From Capitol Comments:
MEA members need to be ready for another pension battle. Based on intel picked up around Lansing, we believe the state Senate may be on the verge of kicking off its latest effort to move newly-hired school employees to a 401(k)-type retirement system – similar to the threat we successfully beat back in last year’s lame duck session.
Sometimes we gather legislation information through sources other than bills being introduced. Last week, Business Leaders for Michigan issued a report that garnered media attention around the state saying all new hires at school districts should be forced into a 401(k)-type system. Then an article about the state budget appeared that talked about how the House and Senate are proposing cuts that spend less than the amount Gov. Rick Snyder proposed earlier this year. Next, in another article Senate Majority Leader Arlan Meekhof (R-West Olive) says moving new hires to a defined contribution system is still his priority.
Read between the lines, listen to the rumors flying around the Capitol, and it’s pretty clear something is coming.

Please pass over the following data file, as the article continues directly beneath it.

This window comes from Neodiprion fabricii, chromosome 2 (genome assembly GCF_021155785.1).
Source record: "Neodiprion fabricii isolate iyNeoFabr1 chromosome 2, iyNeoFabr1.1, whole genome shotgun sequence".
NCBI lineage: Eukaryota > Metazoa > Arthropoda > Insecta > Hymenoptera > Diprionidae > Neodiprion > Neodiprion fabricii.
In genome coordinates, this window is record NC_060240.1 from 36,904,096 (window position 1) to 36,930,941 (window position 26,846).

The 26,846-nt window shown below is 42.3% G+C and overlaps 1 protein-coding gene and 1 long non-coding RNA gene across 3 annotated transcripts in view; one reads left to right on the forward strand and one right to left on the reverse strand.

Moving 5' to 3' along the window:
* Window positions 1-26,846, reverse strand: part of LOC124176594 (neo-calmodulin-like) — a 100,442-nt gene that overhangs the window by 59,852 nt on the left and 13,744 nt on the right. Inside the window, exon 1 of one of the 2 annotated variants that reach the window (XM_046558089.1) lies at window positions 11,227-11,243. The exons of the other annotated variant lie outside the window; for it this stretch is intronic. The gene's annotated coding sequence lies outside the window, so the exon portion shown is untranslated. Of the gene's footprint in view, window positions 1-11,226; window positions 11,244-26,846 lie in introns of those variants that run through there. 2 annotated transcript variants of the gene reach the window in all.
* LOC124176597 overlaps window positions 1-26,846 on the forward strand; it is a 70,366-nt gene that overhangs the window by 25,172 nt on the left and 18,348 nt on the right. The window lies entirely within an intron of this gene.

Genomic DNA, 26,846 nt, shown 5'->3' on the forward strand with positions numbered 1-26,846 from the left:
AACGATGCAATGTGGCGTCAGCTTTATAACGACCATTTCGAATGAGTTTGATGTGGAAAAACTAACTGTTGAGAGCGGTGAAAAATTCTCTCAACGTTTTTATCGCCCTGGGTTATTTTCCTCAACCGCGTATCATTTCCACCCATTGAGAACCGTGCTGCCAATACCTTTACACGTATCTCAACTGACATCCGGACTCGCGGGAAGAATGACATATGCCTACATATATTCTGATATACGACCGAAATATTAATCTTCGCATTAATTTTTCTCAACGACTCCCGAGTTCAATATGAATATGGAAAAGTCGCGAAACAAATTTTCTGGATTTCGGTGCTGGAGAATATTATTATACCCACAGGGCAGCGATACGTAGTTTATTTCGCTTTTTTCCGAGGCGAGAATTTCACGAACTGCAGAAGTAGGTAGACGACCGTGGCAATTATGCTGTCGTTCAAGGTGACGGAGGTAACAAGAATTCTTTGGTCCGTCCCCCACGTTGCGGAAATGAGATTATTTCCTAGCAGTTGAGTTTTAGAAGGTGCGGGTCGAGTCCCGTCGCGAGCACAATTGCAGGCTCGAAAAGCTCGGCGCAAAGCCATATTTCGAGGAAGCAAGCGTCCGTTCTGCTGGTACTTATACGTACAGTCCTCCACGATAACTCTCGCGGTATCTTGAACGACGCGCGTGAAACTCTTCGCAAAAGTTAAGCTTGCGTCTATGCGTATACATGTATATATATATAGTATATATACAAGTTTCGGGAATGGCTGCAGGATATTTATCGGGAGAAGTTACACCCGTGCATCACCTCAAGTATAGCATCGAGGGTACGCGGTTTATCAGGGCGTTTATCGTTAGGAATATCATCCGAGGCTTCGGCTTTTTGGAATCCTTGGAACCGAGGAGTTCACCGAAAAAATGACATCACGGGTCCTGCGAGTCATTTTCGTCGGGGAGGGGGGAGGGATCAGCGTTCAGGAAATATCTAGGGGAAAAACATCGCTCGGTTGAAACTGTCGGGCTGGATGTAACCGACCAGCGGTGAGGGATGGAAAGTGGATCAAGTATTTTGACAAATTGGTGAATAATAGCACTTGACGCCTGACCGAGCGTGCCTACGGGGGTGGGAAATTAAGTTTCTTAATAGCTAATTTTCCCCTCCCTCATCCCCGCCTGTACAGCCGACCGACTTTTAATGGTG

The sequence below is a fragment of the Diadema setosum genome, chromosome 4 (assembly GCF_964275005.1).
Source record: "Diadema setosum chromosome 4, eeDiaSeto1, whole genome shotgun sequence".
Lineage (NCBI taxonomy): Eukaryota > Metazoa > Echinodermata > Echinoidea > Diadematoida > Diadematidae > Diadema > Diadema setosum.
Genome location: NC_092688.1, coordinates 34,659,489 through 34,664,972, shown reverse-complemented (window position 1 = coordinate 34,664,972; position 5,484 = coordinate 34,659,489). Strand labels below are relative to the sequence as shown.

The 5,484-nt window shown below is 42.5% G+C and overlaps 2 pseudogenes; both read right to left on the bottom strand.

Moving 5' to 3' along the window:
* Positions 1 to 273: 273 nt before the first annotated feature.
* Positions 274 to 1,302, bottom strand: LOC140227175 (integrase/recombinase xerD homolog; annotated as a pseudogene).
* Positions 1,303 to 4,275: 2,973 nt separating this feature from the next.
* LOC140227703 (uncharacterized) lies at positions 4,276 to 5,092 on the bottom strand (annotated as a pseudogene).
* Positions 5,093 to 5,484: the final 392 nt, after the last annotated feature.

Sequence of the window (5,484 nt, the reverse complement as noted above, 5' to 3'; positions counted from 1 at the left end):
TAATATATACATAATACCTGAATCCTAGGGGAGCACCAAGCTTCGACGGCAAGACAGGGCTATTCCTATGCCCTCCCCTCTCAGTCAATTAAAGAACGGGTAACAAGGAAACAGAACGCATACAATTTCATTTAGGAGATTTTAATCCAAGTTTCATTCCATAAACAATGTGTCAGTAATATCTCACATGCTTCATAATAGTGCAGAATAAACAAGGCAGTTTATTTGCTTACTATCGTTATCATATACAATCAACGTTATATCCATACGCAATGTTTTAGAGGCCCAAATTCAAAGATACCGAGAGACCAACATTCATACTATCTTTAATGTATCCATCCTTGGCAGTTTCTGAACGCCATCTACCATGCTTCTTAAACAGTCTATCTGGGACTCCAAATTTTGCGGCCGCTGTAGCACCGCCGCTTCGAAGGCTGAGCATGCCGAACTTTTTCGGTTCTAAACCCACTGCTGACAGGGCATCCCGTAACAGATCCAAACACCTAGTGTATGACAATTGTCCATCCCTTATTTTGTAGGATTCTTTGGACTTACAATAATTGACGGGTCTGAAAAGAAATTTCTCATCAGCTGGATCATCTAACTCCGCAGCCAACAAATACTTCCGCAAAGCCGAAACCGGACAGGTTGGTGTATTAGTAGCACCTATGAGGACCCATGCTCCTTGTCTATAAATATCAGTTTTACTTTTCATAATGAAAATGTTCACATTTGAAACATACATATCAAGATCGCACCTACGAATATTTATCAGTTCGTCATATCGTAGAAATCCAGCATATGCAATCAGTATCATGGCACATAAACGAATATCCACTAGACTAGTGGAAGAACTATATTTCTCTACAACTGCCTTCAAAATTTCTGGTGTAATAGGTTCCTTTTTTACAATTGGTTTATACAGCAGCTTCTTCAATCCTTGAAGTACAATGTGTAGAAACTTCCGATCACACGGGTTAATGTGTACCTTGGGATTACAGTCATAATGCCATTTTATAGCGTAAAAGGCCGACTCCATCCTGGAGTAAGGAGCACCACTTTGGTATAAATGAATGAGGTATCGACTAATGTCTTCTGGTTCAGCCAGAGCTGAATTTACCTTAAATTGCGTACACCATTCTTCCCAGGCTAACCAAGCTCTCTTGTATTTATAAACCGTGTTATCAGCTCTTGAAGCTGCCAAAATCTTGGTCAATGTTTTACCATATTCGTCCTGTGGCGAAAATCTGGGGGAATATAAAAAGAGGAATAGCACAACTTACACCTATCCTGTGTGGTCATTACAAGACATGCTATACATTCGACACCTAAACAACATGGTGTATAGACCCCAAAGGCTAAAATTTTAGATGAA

Right now, although there is no legislation introduced, we believe their plan would follow last year’s proposal for new hires to go into a defined contribution system, instead of the hybrid system implemented in 2011 (which Gov. Snyder supports). This change would cost the state at least $500 million for the first year – and as much as $1.6 to $3.8 billion over the next five years. The Senate has proposed a cut of $275 million from Snyder’s budget recommendations, which they could use to help pay for that $500 million this year, perhaps pulling the rest of the money from the state’s rainy day fund.
Right now, this is all based on rumor, media coverage and other intel. Please stay tuned to Capitol Comments and MEA’s Facebook page for more information as we learn more. In the meantime, get ready to make phone calls and emails – we will need your help to stop this latest attack on school employee pensions, which ignores the growing teacher shortage and the crumbling pay and benefits contributing to the problem.